Now that the calendar has turned to 2017, auditors will be following a new nomenclature with respect to citing auditing standards.
Remember, for example, the dreaded Auditing Standard No. 5 governing the audit of internal control over financial reporting? Now it will be known as AS 2201. Having a chat about required communications between auditors and audit committees circa Auditing Standard No. 16? Now you’ll be talking AS 1301. Any concerns over materiality in planning and performing the audit under Auditing Standard No. 11. Get comfortable calling it AS 2105 going forward.
The new system doesn’t make any substantive to change to any audit requirements, but it integrates old standards with newer standards, organizing them topically rather than chronologically. Gone is the distinction between standards written by the Public Company Accounting Oversight Board after it was formed under Sarbanes-Oxley in 2002 and those carried over from pre-regulatory professional standards labeled as “AU” sections. Now auditors will follow a single rulebook with all standards organized under the new system.
The entire collection of auditing standards that apply to all public company audits now contains five sections, which are organized so as to follow the flow of audit work. They include general auditing standards, audit procedures, auditor reporting, matters relating to filings under federal securities laws, and other matters associated with audits.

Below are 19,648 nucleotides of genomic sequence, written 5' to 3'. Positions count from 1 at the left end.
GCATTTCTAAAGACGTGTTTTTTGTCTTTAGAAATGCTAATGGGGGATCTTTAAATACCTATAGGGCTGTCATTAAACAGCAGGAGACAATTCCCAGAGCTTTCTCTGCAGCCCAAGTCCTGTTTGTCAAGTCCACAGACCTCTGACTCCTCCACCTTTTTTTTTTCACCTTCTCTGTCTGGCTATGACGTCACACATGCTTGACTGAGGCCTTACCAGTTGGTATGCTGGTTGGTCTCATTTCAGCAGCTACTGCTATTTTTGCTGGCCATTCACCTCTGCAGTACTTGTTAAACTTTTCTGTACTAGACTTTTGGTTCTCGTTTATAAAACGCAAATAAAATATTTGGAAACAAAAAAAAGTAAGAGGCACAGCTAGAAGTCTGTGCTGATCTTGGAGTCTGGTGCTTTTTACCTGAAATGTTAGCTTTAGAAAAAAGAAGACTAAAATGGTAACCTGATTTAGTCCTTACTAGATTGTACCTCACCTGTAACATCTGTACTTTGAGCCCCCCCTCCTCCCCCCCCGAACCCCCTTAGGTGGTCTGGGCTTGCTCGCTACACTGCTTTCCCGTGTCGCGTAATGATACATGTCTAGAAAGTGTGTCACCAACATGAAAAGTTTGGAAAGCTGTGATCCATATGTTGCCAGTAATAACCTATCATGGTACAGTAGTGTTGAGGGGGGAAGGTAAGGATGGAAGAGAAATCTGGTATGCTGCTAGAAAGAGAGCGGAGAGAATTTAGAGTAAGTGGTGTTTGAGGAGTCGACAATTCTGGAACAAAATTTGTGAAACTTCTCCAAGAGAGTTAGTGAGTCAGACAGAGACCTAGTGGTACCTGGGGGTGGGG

The PCAOB has provided a kind of cross-referencing index to help folks find the standards under they names they know in the new system. As new auditing standards are written by the PCAOB, they will be integrated into the sections where they apply instead of being tacked into the back of the book because they were the most recent adopted.
The change is not unlike that undertaken by the Financial Accounting Standards Board in 2009 when it transitioned the entire library of U.S. Generally Accepted Accounting Principles into a new, online, searchable Accounting Standards Codification, with all accounting guidance organized by topic rather than chronologically or by rule type.
FASB’s organization of the Codification was a bigger undertaking in part because the collection of accounting standards was larger, but also because it contained guidance with different weights of authority. Under the Codification, FASB had to clean up conflicts and assign all guidance equal authority.
The reorganization of auditing standards also led to a bit of housekeeping, with references to superseded standards removed, along with other inoperative language and references, the PCAOB said. The board finalized the new organizational system in March 2015 and secured approval from the Securities and Exchange Commission in September 2015, giving auditors and companies plenty of lead time to follow the new system beginning Jan. 1, 2017.